Ramos' great escape act in 9th saves Marlins

Closer induces key double play against Nats with bases loaded

Ramos' great escape act in 9th saves Marlins

MIAMI -- The changeup wasn't working the way Marlins closer A.J. Ramos wanted for most of the inning, but when it mattered most, it became the pitch of the night for him.

Ramos got Jayson Werth to roll the pitch over to third, and Martin Prado did the rest, completing an improbable double play that helped preserve the Marlins' 3-2 win over the Nationals on Saturday night.

"My changeup, it wasn't very good today, but I knew it was going to [break down and in]," Ramos said. "It went in on Werth and luckily it went to the right guy, Prado."

Ramos, now 13-for-13 in save chances, kept his streak going the hard way. He entered with a two-run lead, but the Nats strung together three straight singles by Bryce Harper, Daniel Murphy and Wilson Ramos, and the Marlins' lead was 3-2.

A walk to Anthony Rendon loaded the bases with none out. Speedy Michael Taylor had pinch-run for Ramos.

Werth's grounder was over the bag at third. Prado snared it, touched the base and went home to get Murphy, who was tagged out by catcher J.T. Realmuto. Taylor was out at third, leaving first-and-second with two out.

The throw was more difficult than it looked because Prado didn't have a clear lane. In fact, he said he thought the throw might hit Murphy in the back of the head. It found Realmuto's glove without incident.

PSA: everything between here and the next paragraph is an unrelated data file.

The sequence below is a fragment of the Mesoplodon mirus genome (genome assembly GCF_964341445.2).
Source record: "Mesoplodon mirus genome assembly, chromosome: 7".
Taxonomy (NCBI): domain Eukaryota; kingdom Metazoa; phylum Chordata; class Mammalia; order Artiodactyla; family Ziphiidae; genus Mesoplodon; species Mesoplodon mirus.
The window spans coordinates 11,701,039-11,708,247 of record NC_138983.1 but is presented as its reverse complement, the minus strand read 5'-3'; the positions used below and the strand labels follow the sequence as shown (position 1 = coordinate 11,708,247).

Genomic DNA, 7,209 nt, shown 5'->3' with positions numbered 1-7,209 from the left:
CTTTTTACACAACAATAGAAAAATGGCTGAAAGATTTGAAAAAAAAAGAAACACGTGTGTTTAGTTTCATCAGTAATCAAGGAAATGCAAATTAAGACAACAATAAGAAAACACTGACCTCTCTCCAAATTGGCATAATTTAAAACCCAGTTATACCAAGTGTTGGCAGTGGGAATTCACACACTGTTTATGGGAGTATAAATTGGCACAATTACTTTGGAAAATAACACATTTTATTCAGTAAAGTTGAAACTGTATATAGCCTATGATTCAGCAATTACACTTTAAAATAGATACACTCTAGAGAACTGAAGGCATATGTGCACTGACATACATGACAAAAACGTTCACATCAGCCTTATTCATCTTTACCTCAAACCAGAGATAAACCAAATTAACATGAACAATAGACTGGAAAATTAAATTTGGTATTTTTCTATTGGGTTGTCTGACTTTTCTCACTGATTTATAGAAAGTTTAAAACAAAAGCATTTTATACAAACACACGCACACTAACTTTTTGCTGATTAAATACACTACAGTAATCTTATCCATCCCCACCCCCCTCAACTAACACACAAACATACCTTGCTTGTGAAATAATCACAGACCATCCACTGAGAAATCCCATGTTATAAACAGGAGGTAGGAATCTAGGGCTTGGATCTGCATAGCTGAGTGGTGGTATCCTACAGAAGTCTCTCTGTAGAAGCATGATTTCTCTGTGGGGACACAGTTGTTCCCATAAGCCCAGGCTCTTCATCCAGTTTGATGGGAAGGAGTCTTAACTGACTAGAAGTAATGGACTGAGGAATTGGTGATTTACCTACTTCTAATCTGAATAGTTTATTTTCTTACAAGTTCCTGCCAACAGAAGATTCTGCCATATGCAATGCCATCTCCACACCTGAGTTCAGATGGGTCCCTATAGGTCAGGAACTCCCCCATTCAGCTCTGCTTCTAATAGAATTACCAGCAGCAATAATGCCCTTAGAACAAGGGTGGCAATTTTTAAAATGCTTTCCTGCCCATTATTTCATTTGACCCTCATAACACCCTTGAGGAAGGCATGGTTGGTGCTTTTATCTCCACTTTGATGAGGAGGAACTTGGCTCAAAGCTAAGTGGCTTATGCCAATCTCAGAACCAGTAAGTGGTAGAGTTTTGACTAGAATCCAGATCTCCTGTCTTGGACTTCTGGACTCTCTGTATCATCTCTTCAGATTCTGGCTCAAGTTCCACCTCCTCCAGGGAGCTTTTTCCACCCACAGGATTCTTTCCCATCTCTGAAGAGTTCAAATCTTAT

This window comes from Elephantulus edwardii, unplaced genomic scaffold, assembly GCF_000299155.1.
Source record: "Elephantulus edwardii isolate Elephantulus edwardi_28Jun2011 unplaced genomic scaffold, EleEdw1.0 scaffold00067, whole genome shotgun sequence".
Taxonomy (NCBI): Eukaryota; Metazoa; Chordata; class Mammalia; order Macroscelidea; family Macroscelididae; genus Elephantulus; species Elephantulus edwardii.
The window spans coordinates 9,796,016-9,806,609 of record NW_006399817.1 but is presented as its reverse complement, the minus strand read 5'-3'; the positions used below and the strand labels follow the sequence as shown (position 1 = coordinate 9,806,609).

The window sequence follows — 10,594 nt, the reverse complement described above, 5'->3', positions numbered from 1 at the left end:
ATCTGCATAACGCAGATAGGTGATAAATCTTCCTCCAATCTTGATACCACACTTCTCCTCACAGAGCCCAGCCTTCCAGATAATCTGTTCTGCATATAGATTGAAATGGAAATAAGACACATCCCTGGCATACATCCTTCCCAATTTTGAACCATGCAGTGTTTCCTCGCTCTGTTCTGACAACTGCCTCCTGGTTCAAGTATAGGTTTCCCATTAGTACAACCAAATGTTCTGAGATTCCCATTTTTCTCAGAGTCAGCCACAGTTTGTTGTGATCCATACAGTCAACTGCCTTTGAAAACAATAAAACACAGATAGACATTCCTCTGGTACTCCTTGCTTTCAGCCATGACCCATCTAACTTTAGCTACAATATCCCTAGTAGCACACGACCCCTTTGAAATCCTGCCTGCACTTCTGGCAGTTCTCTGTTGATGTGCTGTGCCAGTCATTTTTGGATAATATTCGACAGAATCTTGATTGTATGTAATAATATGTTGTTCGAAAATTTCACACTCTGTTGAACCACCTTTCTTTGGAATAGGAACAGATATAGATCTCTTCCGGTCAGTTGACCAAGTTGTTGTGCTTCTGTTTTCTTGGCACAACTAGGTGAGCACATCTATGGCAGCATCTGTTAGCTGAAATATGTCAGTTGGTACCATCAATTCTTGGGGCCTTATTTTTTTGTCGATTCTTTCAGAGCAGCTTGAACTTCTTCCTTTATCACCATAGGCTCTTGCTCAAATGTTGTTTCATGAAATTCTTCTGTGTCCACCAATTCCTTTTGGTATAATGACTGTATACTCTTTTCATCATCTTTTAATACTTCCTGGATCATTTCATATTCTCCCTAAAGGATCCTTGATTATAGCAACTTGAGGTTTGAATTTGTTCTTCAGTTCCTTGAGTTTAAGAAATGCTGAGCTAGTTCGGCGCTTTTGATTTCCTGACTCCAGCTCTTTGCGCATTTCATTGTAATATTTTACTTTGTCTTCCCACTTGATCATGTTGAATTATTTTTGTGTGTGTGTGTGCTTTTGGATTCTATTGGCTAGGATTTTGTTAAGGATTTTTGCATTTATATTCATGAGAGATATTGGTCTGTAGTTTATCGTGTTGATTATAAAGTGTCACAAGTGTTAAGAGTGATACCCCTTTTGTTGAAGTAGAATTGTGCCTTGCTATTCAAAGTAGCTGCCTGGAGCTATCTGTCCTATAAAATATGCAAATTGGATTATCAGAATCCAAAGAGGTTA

"A.J. was throwing offspeed pitches, and he's got a pretty good changeup and breaking ball," Prado said. "Right-handers, they try to pull the ball. I was aware and trying to keep my feet moving. I knew if something was hit close to the base, I set my mind to do whatever I could to double up. Fortunately for us, it was a pretty good ball to turn. If it was on the other side, I'm pretty sure, I'm going to second base."

Ramos locked down the save when Jose Lobaton tapped to first.

"I was thinking, keep throwing, let's go," Ramos said. "I'm going to get out of this somehow."

Joe Frisaro has covered the Marlins for MLB.com since 2002. He writes a blog, called The Fish Pond. Follow him on Twitter @JoeFrisaro and listen to his podcast. This story was not subject to the approval of Major League Baseball or its clubs.